# Stream Editor Useful Recipes - Sed (Stream Editor)

## What are Useful Recipes in Stream Editor?

SED is an amazing utility that allows multiple ways to solve a problem. SED perfectly proves this UNIX way. Many useful utilities are provided by GNU/LINUX to perform day-to-day tasks. A few utilities using SED are simulated as follows. It’s just to demonstrate the power of SED but it appears as solving an easy problem the hard way.

## Cat Command

Each line is printed as a part of the default workflow in the following code.

The following result is obtained on executing the above code:

The print command is used to display the file contents.

The following result is obtained on executing the above code:

This "^$" implies empty line, and empty lines are deleted when a pattern match succeeds. The following result is obtained on executing the above code: The following example prints the line only when it is non-empty. The following result is obtained on executing the above code: ## Removing Commented Lines from a C++ Program A sample C++ program is created. The following regular expressions are used to remove the comments. The following result is obtained on executing the above code. ## Adding Comments Before Certain Lines The below code adds comments before line numbers 3 to 5. The following result is obtained on executing the above code: ## Wc -l command The "wc -l" command counts the number of lines present in the file. The following SED expression simulates the same. [jerry]$ sed -n '$=' hello.sh On executing the above code, you get the following result: ## Head Command The head command prints the first 10 lines of the file. The same behavior is simulated with SED. The following result is obtained on executing the above code: ## Tail -1 Command The "tail -1" prints the last line of the file. The simulation is showed in te below code. The following result is obtained on executing the above code: The SED script is written as follows. The following result is obtained on executing the above code: ## Dos2unix Command In DOS environment, a newline is represented by a combination of CR/LF characters. The simulation of "dos2unix" command converts a DOS newline character to UNIX newline character. In GNU/Linux, this is treated as "^M" (Control M) character. The following result is obtained on executing the above code: The command using SED is simulated as follows. The following result is obtained on executing the above code: The file contents are displayed as follows. The following result is obtained on executing the above code. ## Unix2dos command "dos2unix" and "unix2dos" are similar and they use the command which converts UNIX newline character to DOS newline character. The following result is obtained on executing the above code: The command using SED is simulated as follows. The following result is obtained on executing the above code: The file contents are displayed as follows. The following result is obtained on executing the above code: ## Cat -E command The end of the line is shown by "cat -E" command by Dollar($) character. The following SED example is simulation of the same.

The following result is obtained on executing the following code:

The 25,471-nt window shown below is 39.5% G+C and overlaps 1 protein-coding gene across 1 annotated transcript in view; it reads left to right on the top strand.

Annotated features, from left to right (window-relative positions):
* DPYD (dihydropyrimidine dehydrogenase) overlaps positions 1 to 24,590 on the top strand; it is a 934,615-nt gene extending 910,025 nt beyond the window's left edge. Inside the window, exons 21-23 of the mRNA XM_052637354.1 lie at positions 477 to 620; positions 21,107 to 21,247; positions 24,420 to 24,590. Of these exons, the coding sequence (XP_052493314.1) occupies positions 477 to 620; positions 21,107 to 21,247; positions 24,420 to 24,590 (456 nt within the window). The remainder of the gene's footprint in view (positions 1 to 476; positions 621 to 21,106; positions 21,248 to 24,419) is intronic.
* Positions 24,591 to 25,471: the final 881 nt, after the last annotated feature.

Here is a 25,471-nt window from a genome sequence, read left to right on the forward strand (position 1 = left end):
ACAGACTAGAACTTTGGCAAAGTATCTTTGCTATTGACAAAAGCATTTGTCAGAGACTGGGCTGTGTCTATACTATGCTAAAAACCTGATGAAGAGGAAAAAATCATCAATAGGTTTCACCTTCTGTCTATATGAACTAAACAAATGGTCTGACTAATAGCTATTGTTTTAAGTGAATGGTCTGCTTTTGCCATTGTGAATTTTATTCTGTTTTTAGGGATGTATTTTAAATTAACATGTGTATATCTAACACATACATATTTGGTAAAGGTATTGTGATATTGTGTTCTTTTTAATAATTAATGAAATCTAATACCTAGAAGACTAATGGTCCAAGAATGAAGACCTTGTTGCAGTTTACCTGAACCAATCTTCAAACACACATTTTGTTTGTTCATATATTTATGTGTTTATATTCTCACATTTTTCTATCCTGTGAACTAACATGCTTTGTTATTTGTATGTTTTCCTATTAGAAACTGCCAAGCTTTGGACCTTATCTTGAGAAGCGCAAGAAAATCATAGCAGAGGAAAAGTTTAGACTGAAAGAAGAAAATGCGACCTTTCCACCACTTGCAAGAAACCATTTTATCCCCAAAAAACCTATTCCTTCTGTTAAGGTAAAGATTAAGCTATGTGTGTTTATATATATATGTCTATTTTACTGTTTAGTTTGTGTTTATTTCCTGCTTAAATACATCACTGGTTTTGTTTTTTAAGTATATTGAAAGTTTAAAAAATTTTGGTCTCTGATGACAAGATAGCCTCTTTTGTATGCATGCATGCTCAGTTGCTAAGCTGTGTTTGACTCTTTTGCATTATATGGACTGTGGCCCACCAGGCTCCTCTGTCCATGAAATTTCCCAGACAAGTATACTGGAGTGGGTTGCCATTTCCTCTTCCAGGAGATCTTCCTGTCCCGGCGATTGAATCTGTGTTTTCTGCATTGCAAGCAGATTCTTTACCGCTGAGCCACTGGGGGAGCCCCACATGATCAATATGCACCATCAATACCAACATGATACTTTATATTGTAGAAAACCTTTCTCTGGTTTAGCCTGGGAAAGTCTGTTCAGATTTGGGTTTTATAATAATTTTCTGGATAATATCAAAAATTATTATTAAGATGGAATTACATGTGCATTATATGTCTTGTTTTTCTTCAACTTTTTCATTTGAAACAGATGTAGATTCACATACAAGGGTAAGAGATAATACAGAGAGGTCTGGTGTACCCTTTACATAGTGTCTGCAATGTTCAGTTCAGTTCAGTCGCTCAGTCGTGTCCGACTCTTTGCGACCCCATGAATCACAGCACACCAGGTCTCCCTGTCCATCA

The command using SED is simulated as follows.

The following result is obtained on executing the above code:

## Cat -ET Command

The "cat -ET" command shows the Dollar(\$) symbol at the end of each line and displays the TAB characters as "^I". The below example shows the +simulation of "cat -ET" command using SED.

The following result is obtained on executing the below code:

The command using SED is simulated as follows:

The following result is obtained on executing the above code:

## nl Command

The "nl" command simply numbers the lines of files. The SED script simulates this behavior.

The following result is obtained on executing the above code:

The first SED expression prints line numbers followed by their contents, The second SED expression merges the two lines and converts newline characters to TAB characters.

## cp Command

The "cp" command creates another copy of the file. This SED script simulates this behavior.

The following result is obtained on executing the above code.

## Expand Command

TheTAB character is converted into whitespaces using "expand" command. The following code shows its simulation.

The following result is obtained on executing the above code:

## Tee Command

The "tee" command dumps the data to the standard output stream as well as file. The simulation of the "tee" command is simulated as follows:

The command using SED is simulated as follows:

The following result is obtained on executing the above code:

## cat -s Command

UNIX "cat -s" command suppresses repeated empty output lines. The simulation of "cat -s" command is shown as follows:

The following result is obtained on executing the above code:

The command using SED is simulated as follows:

On executing the above code, the following result is obtained:

## grep Command

The "grep" command prints a line by default when a pattern match succeeds. The following code shows its simulation.

On executing the above code, the following result is obtained:

The command using SED is simulated as follows.

The above code is executed and the following result is obtained:

## grep -v Command

The "grep -v" command prints a line by default when a pattern match fails. The following code shows its simulation.

The above code is executed and the following result is obatined:

Simulate the command using SED.

The above code is executed and the following result is obtained:

## tr Command

The "tr" command translates characters. Its simulation is shown below.

The above code is executed and the following result is obtained.

Simulate the command using SED.

The above code is executed and the following result is obtained: